White House called on to act on oil exports

Obama administration signals opposition to legislative action to end 1970s era ban.

By Daniel J. Graeber
White House called on to act on oil exports
Responsibility lies with the White House to overturn a ban on crude oil exports, an industry group says. Photo by tcly/Shutterstock

WASHINGTON, Sept. 16 (UPI) -- If the White House opposes legislative action to overturn a ban on oil exports, the onus is on the executive branch to take action, an industry group said.

A House energy committee pushed ahead with legislation that would end a ban on crude oil exports enacted when Arab members of the Organization of Petroleum Exporting Countries stopped shipping oil to the United States in the 1970s. In what industry supporters describe as an era of energy abundance brought on by U.S. shale oil deposits, Republican leaders in the House say U.S. policies are out of date.


White House spokesman John Earnest said ending the ban is a matter for the Commerce Department, saying the office of President Barack Obama does not support legislative action.

Neal Kirby, a spokesman for the Independent Petroleum Association of America, said if the White House opposes such action, it should take the initiative itself.

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"The administration should then take action to allow our own, U.S. producers equal access to the same global markets that it will soon be authorizing for the Iranians," he said in response to emailed questions. "Failing to do so would be a major missed economic opportunity for both the American people and U.S. businesses."


A report from the U.S. Energy Information Administration finds removing the ban would bring modest relief for U.S. consumers in terms of gasoline prices, already at historic lows, and lead to an increase in U.S. crude oil production of around 450,000 barrels per day by 2025.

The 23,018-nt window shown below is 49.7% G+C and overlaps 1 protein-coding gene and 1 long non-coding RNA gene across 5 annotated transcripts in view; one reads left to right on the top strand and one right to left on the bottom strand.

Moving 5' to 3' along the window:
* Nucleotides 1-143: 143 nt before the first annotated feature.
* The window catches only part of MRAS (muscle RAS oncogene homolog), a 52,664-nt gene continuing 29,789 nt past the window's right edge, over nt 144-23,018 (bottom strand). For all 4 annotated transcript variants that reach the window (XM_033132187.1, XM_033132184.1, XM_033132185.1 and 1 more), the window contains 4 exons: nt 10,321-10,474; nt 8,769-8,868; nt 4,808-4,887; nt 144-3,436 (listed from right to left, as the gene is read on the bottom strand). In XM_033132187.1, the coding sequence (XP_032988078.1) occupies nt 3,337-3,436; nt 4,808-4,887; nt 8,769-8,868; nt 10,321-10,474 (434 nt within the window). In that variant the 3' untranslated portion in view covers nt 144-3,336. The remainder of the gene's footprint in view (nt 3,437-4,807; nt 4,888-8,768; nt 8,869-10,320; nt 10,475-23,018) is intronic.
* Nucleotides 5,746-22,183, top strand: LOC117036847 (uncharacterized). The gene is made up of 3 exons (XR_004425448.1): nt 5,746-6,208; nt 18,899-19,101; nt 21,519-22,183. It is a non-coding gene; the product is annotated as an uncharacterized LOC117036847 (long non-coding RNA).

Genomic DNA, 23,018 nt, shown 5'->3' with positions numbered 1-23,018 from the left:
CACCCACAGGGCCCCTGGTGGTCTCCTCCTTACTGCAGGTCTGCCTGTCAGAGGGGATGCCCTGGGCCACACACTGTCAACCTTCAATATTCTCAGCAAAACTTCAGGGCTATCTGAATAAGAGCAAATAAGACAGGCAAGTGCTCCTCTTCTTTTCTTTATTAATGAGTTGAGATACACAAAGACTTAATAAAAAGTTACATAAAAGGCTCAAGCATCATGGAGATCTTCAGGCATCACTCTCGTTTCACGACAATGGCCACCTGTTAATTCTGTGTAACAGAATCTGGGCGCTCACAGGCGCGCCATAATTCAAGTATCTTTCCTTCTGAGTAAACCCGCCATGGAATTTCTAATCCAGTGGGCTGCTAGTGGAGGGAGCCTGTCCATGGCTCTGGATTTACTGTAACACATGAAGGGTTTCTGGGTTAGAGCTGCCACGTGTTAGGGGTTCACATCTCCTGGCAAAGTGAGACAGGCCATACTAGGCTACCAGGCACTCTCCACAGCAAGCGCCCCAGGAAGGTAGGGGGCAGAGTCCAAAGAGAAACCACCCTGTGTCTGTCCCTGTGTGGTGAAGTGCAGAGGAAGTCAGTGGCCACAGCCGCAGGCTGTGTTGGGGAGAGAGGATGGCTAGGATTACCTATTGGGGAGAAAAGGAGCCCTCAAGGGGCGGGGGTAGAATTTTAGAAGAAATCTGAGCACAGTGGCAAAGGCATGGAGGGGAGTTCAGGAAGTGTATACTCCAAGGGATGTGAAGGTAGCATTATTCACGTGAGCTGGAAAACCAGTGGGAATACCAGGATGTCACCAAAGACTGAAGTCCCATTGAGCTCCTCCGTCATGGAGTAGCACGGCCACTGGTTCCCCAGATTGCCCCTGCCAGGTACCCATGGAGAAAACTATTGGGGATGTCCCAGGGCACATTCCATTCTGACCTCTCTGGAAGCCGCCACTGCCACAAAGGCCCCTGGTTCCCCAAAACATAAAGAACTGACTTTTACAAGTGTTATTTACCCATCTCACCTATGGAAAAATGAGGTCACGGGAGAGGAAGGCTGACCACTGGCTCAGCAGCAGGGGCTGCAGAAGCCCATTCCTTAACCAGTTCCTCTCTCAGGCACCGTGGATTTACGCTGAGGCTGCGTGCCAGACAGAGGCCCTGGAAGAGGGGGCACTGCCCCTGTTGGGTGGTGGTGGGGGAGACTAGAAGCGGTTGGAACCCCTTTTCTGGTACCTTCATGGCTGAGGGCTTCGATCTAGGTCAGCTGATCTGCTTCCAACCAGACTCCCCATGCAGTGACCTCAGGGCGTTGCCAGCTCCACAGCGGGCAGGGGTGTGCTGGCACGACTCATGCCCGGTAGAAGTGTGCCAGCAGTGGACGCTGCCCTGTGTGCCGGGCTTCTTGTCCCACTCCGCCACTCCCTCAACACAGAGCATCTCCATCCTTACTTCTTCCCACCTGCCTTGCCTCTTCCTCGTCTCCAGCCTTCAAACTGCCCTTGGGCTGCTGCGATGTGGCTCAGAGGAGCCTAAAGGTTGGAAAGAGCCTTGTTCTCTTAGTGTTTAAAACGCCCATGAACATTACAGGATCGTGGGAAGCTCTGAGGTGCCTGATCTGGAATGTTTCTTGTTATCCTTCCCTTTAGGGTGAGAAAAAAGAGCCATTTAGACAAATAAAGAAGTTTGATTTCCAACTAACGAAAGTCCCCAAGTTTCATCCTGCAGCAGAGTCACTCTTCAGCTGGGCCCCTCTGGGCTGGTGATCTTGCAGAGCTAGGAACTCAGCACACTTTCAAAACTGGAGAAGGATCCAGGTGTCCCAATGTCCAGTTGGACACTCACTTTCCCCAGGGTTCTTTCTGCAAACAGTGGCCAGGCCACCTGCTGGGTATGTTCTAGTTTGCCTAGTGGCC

Those in the refinery sector have expressed reservations about ending the ban. While supporters tout economic benefits and the potential for overseas leverage against Russia and potentially Iran, opponents say many of the stated benefits are overblown.

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"We have maintained all along that this is a risky policy change," Jay Hauck, executive director of the Consumers and Refiners United for Domestic Energy, said in an emailed statement. "The losers will be American consumers, businesses, and national security."

Groups like Hauck's say U.S. allies overseas need fuel, not crude oil, because many foreign refineries aren't configured to process the lighter grade of crude oil found in U.S. shale deposits.

Last year, the U.S. Bureau of Industry and Security, a division of the Commerce Department, authorized two U.S. companies, Pioneer Natural Resources and Enterprise Products Partners, to ship an ultra-light form of oil called condensate from the U.S. market. Processing steps mean condensate doesn't qualify as crude oil under the terms of U.S. law.

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In early August, the Commerce Department granted a request from Mexican energy company Petroleos Mexicanos, known also as Pemex, to swap as much as 100,000 barrels of U.S. crude oil per day for Mexican refining. The deal forbids the re-export to other nations.

A report last week from the U.S. Energy Information Administration said seasonal factors offshore and weak economics onshore are expected to lead to a decline in U.S. crude oil production. In a short-term market report, EIA said total crude oil production will decline 4.3 percent from expected full-year 2015 levels to 8.8 million bpd by 2016.

The White House spokesman suggested House leaders were putting party interests first, which he said were often aligned with those in the oil industry.

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